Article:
- Try to notice when you swallow, and see how far you can feel the food into your body.
- Process with the kids what they liked or didn’t like about this exercise.
This visualization uses nature, where you see rainbows and colors to help children feel relaxed and confident. Colors often have particular feelings associated with them. For example, Blue is calming, Yellow is energizing, and Red is often power and strength. In this visualization, children relax in their rainbow and different colors that represent different mind states. Afterward, children feel both relaxed and energized.
- Lay in a comfortable position on the floor, using a pillow under the head, and a blanket to cover you if desired.
- Allow the body to relax, feet falling apart, arms at rest by your body. Close your eyes, or gaze towards your feet, and take a deep breath all the way into your tummy.
- Now take another breath, this time slower. (Do this with the children.)
- Imagine there is a rainbow right in front of you. Because we are imagining, you can walk over to the rainbow, and walk up to the top of it. Is it easy to walk on? Slippery?
- Notice all the colors in the rainbow. Is there Red? Powerful, Strong Orange? Joyful Yellow? Sure of yourself Green? Kind, loving Blue? Calm, Honest Purple?
- Now lay down in your favorite color. What does this color remind you of? How does it feel when you touch it? What does it smell like? Is it saying anything? Can you taste it?
- Now, just relax in your color. (30 seconds)
- When you are ready, imagine standing up, and sliding down one end of the rainbow.
- What was it like being in the rainbow?
- Would you like to draw your rainbow?
- Use paints and brushes, or ﬁnger paints, this is a completely free art choice. Ask them to paint whatever they feel like.
- When they are done, ask them to name their picture with a feeling.
"Let's name our pictures with a feeling. When you were painting today, how were you feeling, happy, sad, angry, scared, etc. and why"
- Hang paintings with their descriptions.
- Optional: Add these senses to the descriptions.
- How does “mad” smell?
- How does scared look?
- Describe how sad tastes.
Can you hear happy? How does it sound?
A good book to use with this exercise is The Color Monster, by Anna Llenas.
- Help children identify what color each feeling might be (ex: red for mad). It can be different for each child.
- Then talk about where they experience the feeling is in their body (ex: sad is tears in their eyes).
- Allow each child to decide color and location for each emotion (it is different for each of us).
- Write each feeling in the corresponding color on the paper with the body.
- Finally, color the feelings on the body. (can be any shape, in the location they identified for each emotion, using the colors they assigned.)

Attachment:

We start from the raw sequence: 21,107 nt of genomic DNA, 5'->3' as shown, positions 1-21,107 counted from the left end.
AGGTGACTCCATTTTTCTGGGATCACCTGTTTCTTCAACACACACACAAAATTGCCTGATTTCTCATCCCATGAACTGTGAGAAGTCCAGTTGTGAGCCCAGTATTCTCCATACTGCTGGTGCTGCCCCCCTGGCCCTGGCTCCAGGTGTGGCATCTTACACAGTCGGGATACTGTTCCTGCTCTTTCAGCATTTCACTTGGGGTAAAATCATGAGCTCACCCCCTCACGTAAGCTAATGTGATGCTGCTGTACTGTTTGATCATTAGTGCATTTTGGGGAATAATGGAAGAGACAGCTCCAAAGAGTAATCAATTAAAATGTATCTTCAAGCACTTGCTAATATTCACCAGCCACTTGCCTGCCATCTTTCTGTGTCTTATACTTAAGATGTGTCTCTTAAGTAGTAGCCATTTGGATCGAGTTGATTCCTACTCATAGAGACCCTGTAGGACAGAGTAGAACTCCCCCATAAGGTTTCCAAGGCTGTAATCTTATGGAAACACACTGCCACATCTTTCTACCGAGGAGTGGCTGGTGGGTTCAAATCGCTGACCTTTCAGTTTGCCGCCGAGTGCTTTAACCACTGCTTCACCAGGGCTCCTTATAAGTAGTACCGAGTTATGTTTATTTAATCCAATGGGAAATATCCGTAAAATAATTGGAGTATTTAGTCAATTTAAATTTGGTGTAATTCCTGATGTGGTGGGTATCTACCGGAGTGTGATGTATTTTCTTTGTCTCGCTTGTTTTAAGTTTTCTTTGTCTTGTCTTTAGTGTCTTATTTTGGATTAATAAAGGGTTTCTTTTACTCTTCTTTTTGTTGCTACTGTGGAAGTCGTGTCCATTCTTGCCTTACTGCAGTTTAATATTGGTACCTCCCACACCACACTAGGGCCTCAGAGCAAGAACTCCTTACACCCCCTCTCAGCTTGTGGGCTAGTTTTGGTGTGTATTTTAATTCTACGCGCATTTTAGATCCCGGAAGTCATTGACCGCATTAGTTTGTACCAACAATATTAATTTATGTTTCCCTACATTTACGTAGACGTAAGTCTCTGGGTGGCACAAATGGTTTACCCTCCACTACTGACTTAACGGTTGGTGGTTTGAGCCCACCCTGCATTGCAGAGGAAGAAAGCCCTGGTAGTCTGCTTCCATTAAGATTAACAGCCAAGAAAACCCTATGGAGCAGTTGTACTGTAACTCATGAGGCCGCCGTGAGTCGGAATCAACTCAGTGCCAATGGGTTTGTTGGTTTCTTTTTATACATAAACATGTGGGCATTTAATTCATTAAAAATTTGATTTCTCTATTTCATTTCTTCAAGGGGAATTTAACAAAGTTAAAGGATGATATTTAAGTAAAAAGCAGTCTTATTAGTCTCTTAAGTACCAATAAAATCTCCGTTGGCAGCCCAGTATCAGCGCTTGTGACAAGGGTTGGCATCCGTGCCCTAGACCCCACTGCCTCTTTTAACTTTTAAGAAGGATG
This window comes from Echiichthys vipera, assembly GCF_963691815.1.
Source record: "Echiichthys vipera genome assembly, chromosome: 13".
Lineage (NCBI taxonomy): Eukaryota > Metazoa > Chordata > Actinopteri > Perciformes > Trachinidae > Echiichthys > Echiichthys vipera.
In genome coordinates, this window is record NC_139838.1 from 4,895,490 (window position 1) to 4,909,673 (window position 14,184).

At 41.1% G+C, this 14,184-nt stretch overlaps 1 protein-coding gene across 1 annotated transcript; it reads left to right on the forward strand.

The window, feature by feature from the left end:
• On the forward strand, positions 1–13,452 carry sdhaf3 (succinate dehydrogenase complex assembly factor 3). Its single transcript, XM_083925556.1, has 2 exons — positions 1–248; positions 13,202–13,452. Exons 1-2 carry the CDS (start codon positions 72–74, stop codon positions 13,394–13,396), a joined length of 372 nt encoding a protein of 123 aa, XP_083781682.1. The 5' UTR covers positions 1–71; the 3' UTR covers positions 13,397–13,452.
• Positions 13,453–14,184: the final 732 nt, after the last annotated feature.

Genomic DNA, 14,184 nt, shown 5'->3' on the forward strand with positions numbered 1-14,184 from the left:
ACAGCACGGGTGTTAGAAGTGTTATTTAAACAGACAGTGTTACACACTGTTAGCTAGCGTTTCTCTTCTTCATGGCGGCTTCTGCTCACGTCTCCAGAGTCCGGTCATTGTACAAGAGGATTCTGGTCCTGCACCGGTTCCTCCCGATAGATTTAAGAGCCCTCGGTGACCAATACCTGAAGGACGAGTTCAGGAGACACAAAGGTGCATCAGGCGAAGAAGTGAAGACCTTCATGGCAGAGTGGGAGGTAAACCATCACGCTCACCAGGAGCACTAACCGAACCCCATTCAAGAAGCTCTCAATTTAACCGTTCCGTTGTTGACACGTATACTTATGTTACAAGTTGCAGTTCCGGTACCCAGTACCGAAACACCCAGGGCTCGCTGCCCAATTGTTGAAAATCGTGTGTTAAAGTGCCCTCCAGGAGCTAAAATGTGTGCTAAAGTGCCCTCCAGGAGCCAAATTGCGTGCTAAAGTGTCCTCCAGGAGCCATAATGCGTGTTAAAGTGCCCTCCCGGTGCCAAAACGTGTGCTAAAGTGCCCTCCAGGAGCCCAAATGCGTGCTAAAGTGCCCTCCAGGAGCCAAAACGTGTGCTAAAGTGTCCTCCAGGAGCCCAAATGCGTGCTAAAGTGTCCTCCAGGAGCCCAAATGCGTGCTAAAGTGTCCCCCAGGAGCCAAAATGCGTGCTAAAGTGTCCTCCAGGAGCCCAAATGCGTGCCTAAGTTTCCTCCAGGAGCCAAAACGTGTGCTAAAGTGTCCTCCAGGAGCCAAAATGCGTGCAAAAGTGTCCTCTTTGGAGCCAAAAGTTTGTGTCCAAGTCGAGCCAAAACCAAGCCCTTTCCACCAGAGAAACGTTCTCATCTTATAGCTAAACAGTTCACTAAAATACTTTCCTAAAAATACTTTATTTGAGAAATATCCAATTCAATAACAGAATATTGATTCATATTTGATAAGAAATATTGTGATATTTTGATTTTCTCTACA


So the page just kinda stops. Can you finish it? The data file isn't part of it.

Story: I once worked with a ﬁve-year-old boy whose parents were divorcing. He was quite stressed and needed a way to identify how he was feeling. We did the above exercise. However, we traced his body on a large piece of paper, and that is where he colored his feelings. It was quite an elaborate expression, and when he finished, he asked to cut it out. He then requested I tape it onto the front of him. I did that. Heaving a big sigh, he left the office wearing his feelings!
- Place a few marbles in a glass jar. (Or any other objects like rice, or rocks, etc.)
- Today we are going to practice listening carefully.
- First I will ask you to close your eyes or look downward, and then we will listen to the chime to get our brain ready to pay attention.
- Now I am going to make a noise. I want you to pay close attention and see if you can guess what the sound is.
- Have each child make a guess without seeing the jar.
- Explain that it is not really important to make the right guess, but that by listening to the sound carefully, we are training our brain to pay attention. That’s important if you want to do well in school!
- Give each child in a group an orange.
- With eyes closed or lowered, slowly investigate every aspect of the orange —looking at it, smelling it, weighing it, feeling its temperature and texture, and licking it. Marvel at the shiny, protective layer over the orange, noting that it has no taste.
- Peel off the skin and examine it very carefully, biting and tasting the skin. Peel the fibrous layer and examine this.
- Divide each orange into segments, take a segment and very carefully go through the examination procedure. Then trade segments with everyone in the group. Notice that each segment is different in taste and texture.